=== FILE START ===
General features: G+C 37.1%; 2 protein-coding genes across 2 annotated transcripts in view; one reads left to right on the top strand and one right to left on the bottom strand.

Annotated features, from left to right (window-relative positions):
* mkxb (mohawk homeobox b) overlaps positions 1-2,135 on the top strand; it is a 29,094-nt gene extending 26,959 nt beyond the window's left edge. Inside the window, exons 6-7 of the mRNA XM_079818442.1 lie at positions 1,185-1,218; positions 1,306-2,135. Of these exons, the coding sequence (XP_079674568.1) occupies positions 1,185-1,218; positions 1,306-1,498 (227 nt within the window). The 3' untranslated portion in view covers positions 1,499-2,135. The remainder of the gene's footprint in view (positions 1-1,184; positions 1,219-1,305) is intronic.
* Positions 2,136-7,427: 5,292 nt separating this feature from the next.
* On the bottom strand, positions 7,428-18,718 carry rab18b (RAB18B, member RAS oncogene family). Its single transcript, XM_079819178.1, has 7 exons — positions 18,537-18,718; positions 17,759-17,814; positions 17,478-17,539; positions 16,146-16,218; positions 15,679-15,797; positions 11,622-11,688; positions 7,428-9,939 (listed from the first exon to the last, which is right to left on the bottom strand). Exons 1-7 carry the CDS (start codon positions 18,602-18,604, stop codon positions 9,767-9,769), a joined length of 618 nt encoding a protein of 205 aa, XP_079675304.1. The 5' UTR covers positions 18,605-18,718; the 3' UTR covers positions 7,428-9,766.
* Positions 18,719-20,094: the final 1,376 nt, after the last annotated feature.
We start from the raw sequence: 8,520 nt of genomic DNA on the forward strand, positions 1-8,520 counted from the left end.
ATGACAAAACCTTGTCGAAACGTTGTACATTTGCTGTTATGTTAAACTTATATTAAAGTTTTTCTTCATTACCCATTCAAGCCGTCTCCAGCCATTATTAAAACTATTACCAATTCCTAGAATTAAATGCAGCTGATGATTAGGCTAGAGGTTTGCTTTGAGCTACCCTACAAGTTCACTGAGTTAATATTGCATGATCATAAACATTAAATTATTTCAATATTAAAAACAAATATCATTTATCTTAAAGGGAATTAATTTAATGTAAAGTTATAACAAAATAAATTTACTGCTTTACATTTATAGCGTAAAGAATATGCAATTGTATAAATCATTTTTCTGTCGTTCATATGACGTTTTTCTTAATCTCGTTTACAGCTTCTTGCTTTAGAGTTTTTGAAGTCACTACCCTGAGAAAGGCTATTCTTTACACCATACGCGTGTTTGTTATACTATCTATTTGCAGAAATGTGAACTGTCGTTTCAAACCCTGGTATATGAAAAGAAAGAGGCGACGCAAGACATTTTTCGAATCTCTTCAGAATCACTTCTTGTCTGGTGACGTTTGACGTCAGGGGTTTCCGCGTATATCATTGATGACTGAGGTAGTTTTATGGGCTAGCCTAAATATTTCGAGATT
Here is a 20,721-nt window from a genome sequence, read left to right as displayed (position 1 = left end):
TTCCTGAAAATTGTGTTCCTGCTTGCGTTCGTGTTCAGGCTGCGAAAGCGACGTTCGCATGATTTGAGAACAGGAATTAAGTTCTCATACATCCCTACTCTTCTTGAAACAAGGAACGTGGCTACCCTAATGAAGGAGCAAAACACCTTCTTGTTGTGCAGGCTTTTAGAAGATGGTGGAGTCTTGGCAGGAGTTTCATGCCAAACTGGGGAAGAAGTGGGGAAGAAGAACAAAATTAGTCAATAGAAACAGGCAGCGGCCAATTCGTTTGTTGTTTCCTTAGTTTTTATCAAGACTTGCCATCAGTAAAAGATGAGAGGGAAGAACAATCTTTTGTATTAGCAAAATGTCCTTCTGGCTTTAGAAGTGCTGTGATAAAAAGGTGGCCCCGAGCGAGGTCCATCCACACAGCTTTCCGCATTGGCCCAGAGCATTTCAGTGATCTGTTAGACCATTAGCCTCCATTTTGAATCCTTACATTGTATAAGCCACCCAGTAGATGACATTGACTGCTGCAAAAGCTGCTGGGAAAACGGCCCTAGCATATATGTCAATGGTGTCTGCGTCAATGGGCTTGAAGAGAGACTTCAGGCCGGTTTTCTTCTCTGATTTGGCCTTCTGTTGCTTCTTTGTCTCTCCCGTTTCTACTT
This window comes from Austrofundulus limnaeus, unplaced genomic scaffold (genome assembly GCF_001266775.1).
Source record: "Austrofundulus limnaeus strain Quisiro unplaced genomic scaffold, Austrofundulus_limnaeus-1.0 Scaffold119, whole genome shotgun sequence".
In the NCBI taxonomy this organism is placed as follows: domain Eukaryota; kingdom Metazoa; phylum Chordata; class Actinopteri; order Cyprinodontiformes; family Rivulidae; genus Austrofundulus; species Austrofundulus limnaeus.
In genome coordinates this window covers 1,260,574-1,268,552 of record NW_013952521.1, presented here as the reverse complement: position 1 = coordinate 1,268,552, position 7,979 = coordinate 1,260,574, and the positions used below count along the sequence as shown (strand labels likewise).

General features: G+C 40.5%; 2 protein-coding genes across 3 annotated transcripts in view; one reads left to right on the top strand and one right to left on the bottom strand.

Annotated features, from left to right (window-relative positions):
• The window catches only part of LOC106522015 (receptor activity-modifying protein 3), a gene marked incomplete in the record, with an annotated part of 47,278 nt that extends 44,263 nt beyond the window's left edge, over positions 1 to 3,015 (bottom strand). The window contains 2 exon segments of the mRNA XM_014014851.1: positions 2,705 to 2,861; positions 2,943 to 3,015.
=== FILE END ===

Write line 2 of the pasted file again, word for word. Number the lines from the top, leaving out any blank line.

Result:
Annotated features, from left to right (window-relative positions):